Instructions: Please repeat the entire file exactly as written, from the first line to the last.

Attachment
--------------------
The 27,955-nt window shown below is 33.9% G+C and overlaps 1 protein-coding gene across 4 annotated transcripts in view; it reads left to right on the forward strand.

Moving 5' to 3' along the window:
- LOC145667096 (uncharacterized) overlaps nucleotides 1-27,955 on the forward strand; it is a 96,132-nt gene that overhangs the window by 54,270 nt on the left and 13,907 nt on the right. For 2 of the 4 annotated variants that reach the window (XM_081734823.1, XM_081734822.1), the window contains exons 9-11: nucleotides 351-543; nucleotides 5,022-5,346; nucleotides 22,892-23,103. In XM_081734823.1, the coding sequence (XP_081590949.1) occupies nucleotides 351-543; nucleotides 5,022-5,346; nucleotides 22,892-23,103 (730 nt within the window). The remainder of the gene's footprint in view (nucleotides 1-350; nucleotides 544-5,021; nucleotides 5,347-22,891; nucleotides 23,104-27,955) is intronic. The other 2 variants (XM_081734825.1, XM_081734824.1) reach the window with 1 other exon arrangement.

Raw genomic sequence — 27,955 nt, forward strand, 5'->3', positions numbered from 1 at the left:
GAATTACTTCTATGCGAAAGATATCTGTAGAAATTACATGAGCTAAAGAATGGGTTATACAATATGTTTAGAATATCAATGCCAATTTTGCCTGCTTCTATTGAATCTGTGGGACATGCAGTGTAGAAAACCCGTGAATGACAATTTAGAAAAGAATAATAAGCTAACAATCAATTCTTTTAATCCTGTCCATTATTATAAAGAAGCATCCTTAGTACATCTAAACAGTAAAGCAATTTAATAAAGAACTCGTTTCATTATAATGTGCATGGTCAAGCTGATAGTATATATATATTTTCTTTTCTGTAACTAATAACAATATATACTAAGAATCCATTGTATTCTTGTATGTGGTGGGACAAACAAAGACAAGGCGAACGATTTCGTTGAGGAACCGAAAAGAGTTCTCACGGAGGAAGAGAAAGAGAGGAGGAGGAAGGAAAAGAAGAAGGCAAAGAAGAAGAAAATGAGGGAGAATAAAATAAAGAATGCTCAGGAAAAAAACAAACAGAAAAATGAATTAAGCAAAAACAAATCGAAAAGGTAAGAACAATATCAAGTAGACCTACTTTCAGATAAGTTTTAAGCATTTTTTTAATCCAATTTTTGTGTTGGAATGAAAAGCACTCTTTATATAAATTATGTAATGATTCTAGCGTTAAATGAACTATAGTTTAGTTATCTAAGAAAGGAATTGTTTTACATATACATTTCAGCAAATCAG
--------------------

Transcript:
The 27,955-nt window shown below is 33.9% G+C and overlaps 1 protein-coding gene across 4 annotated transcripts in view; it reads left to right on the forward strand.

Moving 5' to 3' along the window:
- LOC145667096 (uncharacterized) overlaps nucleotides 1-27,955 on the forward strand; it is a 96,132-nt gene that overhangs the window by 54,270 nt on the left and 13,907 nt on the right. For 2 of the 4 annotated variants that reach the window (XM_081734823.1, XM_081734822.1), the window contains exons 9-11: nucleotides 351-543; nucleotides 5,022-5,346; nucleotides 22,892-23,103. In XM_081734823.1, the coding sequence (XP_081590949.1) occupies nucleotides 351-543; nucleotides 5,022-5,346; nucleotides 22,892-23,103 (730 nt within the window). The remainder of the gene's footprint in view (nucleotides 1-350; nucleotides 544-5,021; nucleotides 5,347-22,891; nucleotides 23,104-27,955) is intronic. The other 2 variants (XM_081734825.1, XM_081734824.1) reach the window with 1 other exon arrangement.

Raw genomic sequence — 27,955 nt, forward strand, 5'->3', positions numbered from 1 at the left:
GAATTACTTCTATGCGAAAGATATCTGTAGAAATTACATGAGCTAAAGAATGGGTTATACAATATGTTTAGAATATCAATGCCAATTTTGCCTGCTTCTATTGAATCTGTGGGACATGCAGTGTAGAAAACCCGTGAATGACAATTTAGAAAAGAATAATAAGCTAACAATCAATTCTTTTAATCCTGTCCATTATTATAAAGAAGCATCCTTAGTACATCTAAACAGTAAAGCAATTTAATAAAGAACTCGTTTCATTATAATGTGCATGGTCAAGCTGATAGTATATATATATTTTCTTTTCTGTAACTAATAACAATATATACTAAGAATCCATTGTATTCTTGTATGTGGTGGGACAAACAAAGACAAGGCGAACGATTTCGTTGAGGAACCGAAAAGAGTTCTCACGGAGGAAGAGAAAGAGAGGAGGAGGAAGGAAAAGAAGAAGGCAAAGAAGAAGAAAATGAGGGAGAATAAAATAAAGAATGCTCAGGAAAAAAACAAACAGAAAAATGAATTAAGCAAAAACAAATCGAAAAGGTAAGAACAATATCAAGTAGACCTACTTTCAGATAAGTTTTAAGCATTTTTTTAATCCAATTTTTGTGTTGGAATGAAAAGCACTCTTTATATAAATTATGTAATGATTCTAGCGTTAAATGAACTATAGTTTAGTTATCTAAGAAAGGAATTGTTTTACATATACATTTCAGCAAATCAG